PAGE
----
House of Yes Oriana Leckert Brooklyn Spaces by Michael BlaseHouse of Yes. Photo by Michael Blase.

Oriana Leckert is the founder of the website Brooklyn Spaces and has also been an Untapped Cities contributor, writing one of our favorite pieces on 7 of the most unique bathrooms in the city. The tenacity of her expedition around the city to find these bizarre toilets has only been amplified for her book Brooklyn Spacesa compendium of 50 Brooklyn hubs of culture and creativity. These are community-grown, artist-founded spaces within the post-manufacturing/post-industrial landscape, in buildings and lots that have been hacked, adapted and reused. You can tell Leckert knows Brooklyn (at least this part of Brooklyn, she admits) inside and out, and each location is told with a knowledgable ease that comes with already being a part of the place and a sense of humor.


Butterick building hudson square history-NYC-Untapped CitiesThe Butterick Building, built in 1903 for the sewing empire of Ebenezer Butterick. Image via gvshp.org

Manhattan’s Hudson Square neighborhood, bordered by areas like TriBeCa and the West Village, was gifted to Trinity Church by Queen Anne of England in 1705, and throughout the years, became known as the Printing District until as recently as the late 1990s for the abundance of publishers and printers that historically resided there. Today, its reputation still stands, albeit updated for the modern times as a center for media, design, advertising, and the arts.

In a recent attempt to revitalize the historical significance of the area, the Hudson Square Connection business improvement district is set to launch Hudson Square in 3D, a two-day exhibition of the neighborhood’s art, businesses, and culture. Attendees will be treated to demonstrations of 3D printed furniture and discussions led by design professionals in the area, but hopefully won’t forget to appreciate the history of the area that made it one of Manhattan’s art hubs and the buildings, now repurposed for design firms and furniture stores, that once housed pioneers of the printed word.


Seastreak-Sea Jitney-NYC Ferry-Long Island-Port Jefferson-Hamptons

Whether you’ve made the trek from New York City to the Hamptons and Montauk, to the North Fork wineries or perhaps to the Revolutionary War spy town of Setauket, you’ve likely either sat on a crowded Long Island Railroad train or been in bumper-to-bumper traffic on the Long Island Expressway. A water alternative, The Sea Jitney (operated by Seastreak and Hampton Jitney), has just opened, bringing passengers from East 35th Street in Manhattan to Port Jefferson, from where you can either explore the historic area or board a Hampton Jitney that goes to Southampton, East Hampton, Sag Harbor and Calverton.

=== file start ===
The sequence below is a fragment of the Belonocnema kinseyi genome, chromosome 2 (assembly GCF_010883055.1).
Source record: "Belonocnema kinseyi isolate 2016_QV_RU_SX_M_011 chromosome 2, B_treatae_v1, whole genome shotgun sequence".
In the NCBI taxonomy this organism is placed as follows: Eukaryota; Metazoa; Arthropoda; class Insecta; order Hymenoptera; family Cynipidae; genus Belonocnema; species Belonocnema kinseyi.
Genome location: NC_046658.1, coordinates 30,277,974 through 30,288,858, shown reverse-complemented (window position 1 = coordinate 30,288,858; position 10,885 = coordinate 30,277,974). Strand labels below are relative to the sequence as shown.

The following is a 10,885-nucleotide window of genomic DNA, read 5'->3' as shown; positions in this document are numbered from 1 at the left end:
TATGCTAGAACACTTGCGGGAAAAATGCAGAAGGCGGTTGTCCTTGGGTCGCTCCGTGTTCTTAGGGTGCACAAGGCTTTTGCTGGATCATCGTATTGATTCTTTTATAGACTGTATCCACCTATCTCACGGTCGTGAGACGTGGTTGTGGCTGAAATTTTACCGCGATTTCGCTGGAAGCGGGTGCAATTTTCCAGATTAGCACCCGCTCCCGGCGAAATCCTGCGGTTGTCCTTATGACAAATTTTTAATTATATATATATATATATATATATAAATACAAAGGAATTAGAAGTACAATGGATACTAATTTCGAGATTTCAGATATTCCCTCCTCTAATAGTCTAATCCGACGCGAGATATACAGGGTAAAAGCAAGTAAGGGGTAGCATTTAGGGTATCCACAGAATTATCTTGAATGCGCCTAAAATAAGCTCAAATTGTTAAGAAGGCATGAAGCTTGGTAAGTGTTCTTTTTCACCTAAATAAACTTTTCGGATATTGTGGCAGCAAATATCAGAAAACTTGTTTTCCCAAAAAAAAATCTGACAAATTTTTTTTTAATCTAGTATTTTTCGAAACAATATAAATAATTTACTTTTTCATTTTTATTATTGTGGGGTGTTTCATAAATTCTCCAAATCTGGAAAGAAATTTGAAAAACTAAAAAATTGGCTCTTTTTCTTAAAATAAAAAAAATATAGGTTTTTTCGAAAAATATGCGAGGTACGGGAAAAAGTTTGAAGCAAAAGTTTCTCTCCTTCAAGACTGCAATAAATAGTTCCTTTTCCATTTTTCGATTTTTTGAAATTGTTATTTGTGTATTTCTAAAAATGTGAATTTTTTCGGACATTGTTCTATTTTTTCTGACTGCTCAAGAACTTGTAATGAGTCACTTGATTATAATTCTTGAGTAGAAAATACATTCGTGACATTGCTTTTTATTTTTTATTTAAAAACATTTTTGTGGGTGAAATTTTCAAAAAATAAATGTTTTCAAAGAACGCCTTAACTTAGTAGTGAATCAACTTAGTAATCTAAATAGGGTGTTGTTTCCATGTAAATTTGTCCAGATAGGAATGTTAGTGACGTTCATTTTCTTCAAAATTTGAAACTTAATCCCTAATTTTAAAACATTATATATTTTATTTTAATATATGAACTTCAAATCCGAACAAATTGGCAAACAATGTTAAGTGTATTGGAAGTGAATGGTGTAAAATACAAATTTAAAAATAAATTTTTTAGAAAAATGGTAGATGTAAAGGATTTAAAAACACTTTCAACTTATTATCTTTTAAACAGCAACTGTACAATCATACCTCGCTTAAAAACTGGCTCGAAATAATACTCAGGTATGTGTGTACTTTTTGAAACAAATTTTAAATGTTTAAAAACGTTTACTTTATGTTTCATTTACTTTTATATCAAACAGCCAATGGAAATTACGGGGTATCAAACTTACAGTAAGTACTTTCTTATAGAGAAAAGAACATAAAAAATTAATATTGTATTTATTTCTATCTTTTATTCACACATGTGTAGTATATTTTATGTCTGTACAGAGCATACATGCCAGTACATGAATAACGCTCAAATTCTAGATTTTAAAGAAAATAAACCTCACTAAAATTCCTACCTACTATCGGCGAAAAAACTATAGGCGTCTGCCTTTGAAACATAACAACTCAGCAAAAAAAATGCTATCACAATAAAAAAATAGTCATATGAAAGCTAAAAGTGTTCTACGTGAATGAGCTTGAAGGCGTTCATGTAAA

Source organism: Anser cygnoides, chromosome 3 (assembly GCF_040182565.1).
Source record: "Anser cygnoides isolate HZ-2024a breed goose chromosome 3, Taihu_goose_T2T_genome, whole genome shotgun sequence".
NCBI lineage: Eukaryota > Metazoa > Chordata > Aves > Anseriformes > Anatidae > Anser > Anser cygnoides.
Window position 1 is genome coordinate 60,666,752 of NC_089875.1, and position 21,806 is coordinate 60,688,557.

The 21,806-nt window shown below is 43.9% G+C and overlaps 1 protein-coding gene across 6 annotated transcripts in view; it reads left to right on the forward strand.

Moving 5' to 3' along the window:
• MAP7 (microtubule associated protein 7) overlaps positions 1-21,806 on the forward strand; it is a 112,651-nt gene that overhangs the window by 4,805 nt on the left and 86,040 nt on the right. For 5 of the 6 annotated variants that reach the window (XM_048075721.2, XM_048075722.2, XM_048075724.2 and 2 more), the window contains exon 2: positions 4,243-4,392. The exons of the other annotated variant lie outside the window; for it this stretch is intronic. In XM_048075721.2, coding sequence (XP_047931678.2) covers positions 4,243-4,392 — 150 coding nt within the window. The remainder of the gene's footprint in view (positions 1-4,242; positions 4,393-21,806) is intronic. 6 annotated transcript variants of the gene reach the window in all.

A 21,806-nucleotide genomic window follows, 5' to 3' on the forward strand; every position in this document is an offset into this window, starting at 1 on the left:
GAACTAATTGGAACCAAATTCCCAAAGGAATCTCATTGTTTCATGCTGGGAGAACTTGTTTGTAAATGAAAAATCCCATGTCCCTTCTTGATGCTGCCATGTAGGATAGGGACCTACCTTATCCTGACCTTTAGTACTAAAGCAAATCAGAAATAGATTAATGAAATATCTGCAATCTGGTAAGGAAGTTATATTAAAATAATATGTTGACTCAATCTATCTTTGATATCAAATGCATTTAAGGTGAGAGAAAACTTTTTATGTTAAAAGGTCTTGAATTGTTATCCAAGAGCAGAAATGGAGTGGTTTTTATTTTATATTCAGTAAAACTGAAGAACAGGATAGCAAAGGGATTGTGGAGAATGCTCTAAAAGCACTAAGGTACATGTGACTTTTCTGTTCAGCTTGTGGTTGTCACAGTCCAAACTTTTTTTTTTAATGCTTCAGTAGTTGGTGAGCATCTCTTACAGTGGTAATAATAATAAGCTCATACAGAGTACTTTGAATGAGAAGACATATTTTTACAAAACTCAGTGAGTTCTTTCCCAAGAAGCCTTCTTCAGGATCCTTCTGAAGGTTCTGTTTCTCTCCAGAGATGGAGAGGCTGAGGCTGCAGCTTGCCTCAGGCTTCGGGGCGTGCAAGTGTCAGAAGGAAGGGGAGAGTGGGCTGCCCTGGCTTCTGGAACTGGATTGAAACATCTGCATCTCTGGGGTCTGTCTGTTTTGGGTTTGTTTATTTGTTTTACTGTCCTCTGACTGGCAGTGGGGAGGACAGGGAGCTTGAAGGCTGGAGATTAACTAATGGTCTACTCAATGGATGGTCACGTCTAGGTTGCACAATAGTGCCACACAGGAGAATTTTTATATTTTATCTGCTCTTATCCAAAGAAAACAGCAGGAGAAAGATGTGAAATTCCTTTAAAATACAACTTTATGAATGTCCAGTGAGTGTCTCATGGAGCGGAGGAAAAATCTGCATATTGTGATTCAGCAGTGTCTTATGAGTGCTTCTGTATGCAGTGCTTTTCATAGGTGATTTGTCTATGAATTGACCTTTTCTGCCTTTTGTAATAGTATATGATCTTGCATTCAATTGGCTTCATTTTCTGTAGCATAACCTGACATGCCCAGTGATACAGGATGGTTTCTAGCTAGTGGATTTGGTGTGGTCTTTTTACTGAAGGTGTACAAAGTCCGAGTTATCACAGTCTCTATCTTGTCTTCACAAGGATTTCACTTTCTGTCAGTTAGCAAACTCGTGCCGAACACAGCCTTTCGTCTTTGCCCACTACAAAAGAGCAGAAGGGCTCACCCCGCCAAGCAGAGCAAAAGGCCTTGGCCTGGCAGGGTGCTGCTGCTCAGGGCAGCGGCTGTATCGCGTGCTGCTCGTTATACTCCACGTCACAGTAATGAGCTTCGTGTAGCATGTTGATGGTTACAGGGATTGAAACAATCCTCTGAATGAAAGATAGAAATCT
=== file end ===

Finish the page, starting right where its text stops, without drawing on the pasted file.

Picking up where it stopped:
We recently took a ride to the ferry’s ribbon cutting ceremony and we realized the best part of the ride, in addition to be just under two hours, is what you get to see going in and out of Manhattan. One after another, “untapped” gems from abandoned islands to notable lighthouses passed into view. Here’s a preview of what you’ll see:


The met

June not only brings us an exciting crop of new outdoor art installations, but we still have several from our May list that will be up for another month or more.  Here are 17 installations that should not be missed this month:


Carnegie Hall Storefronts-NYC-Vintage Photo

In 2014, Carnegie Hall completed an impressive (though initially controversial) renovation to the tune of $230 million. This transformation converted the beloved artist studios, home to the likes of Bill Cunningham, Marlon Brando and Leonard Bernstein, into education facilities for Carnegie Hall. Yesterday, we had the opportunity to take a tour of the new rooftop garden, studios and offices with the Design Trust for Public Space. Carnegie Hall director of administration, Richard Malenka, took us through the history of the famed music hall, imparting many secrets and other gems of information we never knew about before. Here are 10 forgotten facts about Carnegie Hall:



While Bushwick may be more known for its open air street art thanks to the work of the Bushwick Colletive, art galleries are also experiencing a renaissance, forming an integral part of the community in this Brooklyn neighborhood. Like the artists and their work, each space is unique in terms of its exhibits, programming, and overall experience. Here are three to check out during Bushwick Open Studios this weekend, which begins Friday June 5th.